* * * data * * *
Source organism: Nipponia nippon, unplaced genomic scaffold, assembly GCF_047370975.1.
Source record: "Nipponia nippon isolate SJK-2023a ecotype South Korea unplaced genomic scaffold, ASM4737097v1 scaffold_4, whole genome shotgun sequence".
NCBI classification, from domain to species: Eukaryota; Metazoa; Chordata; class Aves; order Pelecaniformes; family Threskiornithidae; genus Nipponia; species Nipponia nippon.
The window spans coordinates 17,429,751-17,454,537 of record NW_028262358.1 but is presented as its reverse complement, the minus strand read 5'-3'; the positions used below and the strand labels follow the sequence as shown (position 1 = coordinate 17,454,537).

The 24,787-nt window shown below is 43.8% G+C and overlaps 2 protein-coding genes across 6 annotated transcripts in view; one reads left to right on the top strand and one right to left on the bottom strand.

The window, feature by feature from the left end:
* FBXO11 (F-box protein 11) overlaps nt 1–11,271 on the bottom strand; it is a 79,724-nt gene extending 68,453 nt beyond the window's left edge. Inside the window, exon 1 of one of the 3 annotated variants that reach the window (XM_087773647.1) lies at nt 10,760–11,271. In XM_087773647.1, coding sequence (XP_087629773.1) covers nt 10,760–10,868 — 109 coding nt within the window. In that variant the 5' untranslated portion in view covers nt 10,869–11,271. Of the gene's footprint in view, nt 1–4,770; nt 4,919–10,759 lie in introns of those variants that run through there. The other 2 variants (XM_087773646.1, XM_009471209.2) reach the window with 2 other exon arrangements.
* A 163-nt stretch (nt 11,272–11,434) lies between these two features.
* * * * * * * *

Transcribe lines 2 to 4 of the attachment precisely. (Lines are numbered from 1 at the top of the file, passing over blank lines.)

Source record: "Nipponia nippon isolate SJK-2023a ecotype South Korea unplaced genomic scaffold, ASM4737097v1 scaffold_4, whole genome shotgun sequence".
NCBI classification, from domain to species: Eukaryota; Metazoa; Chordata; class Aves; order Pelecaniformes; family Threskiornithidae; genus Nipponia; species Nipponia nippon.
The window spans coordinates 17,429,751-17,454,537 of record NW_028262358.1 but is presented as its reverse complement, the minus strand read 5'-3'; the positions used below and the strand labels follow the sequence as shown (position 1 = coordinate 17,454,537).